You knew this day was coming, right? Technology changes. The smartphone as we know it will be replaced. By something. Some day. Why? Technologist Steve Ranger says so.
My basic argument is that the end is near for the smartphone, in a number of ways. The shape, size, and design is mostly settled, and while smartphone companies are still cramming more technology into these devices, consumers are showing very little interest in that. We’re pretty happy with the handsets we have and there’s no new must-have feature on the horizon.
So, let’s change it all and do something else. Uh huh. If consumers are showing very little interest then how is it that Apple, Samsung, and other smartphone manufacturers still sell many hundreds of millions of new smartphones every year?
We’ve been reading about how the PC is dead and we’re living in the post-PC era already, yet I use my Mac more than my iPhone, and I get a new Mac every x-number of years and the Mac is selling at record numbers.
Consumers are also benefiting from a hyper-competitive smartphone market that’s becoming saturated and commoditised, all of which means we can buy cheap but extremely powerful handsets. A $200 smartphone can do pretty much the same things as a $1,000 one.
Yes, and a $10,000 Kia can do pretty much the same things as a $75,000 Lexus or BMW or, well… insert your own list of many far more expensive brands here… Just as we humans do not all buy the same vehicle, or the same clothing, or eat all the same foods, we’re not likely to all suddenly switch to a $200 smartphone because they all do the same things.
They don’t. There is brand differentiation, functionality differences, and people have long been willing to pay for those differences.
This is great for us, but less great for the smartphone companies — particularly the big brands wanting to charge a premium for flagship handsets. To be clear, we will still use our smartphones, and will for years to come.
And yet, those big brands, Apple and Samsung, respectively, take home almost all of the smartphone industry’s profits every year. The real question should be, ‘Why do those other manufacturers still sell smartphones?‘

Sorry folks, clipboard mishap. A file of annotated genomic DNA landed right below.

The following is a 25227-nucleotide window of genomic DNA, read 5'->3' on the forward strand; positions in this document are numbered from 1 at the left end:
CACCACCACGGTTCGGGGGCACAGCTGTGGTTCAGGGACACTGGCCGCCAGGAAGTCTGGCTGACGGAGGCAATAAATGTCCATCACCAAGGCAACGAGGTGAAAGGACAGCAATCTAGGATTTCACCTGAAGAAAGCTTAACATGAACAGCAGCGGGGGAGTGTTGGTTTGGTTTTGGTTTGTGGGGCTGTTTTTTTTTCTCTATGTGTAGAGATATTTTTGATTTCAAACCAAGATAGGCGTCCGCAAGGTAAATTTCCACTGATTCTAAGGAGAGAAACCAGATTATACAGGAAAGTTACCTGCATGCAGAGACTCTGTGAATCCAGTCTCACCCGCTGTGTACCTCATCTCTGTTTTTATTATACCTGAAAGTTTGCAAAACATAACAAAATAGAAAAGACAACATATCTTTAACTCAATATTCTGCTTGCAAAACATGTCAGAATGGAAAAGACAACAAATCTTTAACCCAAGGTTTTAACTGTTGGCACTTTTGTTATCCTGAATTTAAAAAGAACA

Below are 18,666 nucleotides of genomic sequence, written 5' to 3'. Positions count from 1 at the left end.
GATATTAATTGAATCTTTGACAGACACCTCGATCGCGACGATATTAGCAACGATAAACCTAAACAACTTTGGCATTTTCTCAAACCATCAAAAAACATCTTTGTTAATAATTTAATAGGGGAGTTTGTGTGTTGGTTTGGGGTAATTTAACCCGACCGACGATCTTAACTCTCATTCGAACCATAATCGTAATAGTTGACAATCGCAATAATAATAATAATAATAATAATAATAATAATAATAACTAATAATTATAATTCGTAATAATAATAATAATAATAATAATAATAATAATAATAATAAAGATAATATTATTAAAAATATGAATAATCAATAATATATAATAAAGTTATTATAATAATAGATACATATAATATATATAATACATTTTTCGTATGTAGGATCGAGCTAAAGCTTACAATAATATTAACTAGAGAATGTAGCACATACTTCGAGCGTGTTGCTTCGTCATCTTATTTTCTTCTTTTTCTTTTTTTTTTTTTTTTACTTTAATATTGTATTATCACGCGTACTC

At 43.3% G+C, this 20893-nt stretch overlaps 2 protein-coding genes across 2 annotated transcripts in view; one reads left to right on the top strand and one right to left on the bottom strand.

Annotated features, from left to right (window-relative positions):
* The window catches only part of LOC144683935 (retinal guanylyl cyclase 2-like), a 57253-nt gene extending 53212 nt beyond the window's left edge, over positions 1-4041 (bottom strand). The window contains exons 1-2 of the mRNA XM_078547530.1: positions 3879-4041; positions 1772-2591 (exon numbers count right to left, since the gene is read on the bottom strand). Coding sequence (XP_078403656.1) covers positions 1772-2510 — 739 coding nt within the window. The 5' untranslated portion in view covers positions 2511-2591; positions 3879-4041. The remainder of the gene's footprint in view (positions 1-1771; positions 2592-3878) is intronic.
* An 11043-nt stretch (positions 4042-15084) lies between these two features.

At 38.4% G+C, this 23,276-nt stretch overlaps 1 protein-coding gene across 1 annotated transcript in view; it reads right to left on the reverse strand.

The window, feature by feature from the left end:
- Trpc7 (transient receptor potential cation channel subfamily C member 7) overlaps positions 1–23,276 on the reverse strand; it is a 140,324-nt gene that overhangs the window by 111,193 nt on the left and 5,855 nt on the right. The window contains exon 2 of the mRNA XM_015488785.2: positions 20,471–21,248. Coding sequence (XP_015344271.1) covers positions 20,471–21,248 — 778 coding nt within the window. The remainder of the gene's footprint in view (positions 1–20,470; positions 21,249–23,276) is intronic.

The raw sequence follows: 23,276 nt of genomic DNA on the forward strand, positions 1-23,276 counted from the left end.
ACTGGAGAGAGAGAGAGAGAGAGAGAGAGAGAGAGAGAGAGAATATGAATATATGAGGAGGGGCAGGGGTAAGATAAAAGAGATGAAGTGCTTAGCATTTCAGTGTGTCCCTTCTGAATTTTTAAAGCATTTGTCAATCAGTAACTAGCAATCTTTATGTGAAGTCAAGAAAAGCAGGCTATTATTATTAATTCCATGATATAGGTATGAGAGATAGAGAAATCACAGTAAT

Technology changes. Technology companies are moving the industry forward in whatever direction they can control or influence, but the change is a constant; just as the search for the next great thing is a constant– for those companies that can afford it.
Whether you like it or not, the economics of the smartphone market mean the tech giants are already searching for the Next Big Thing.
The economics of the smartphone market have little to do with such search and future changes. It’s the nature of the industry.
And if the smartphone is to become just one device among many, what does that do to the business models of some of the world’s largest tech companies, where the rising profits demanded by investors can only be generated by knowing more and more about us?
Oh, I don’t know. Maybe those large technology companies will build some of those devices that work among many.
So, is the smartphone dead already? Is it dying? If so, when? If so, how? What will replace it?
You see, I struggle with the idea that the smartphone is the complete and final incarnation of the gadget that we will carry around with us.
Just because it is right now, there’s no reason why it should be forever. Predicting the future is always fraught with risk — but predicting the end of history has an even worse track record.
Duh. Yet, that’s exactly what you did, Steve. You predicted the future (smartphones will die) but offered no timeline or schedule or events.
What could take the place of smartphones? The large screen means, like the personal computer, a smartphone of sorts will be around for a long, long time. I like the idea of smartglasses, but that’s not exactly a new idea and until the technology reaches such miniaturization, not likely to take my Mac or my iPhone from my cold dead hands.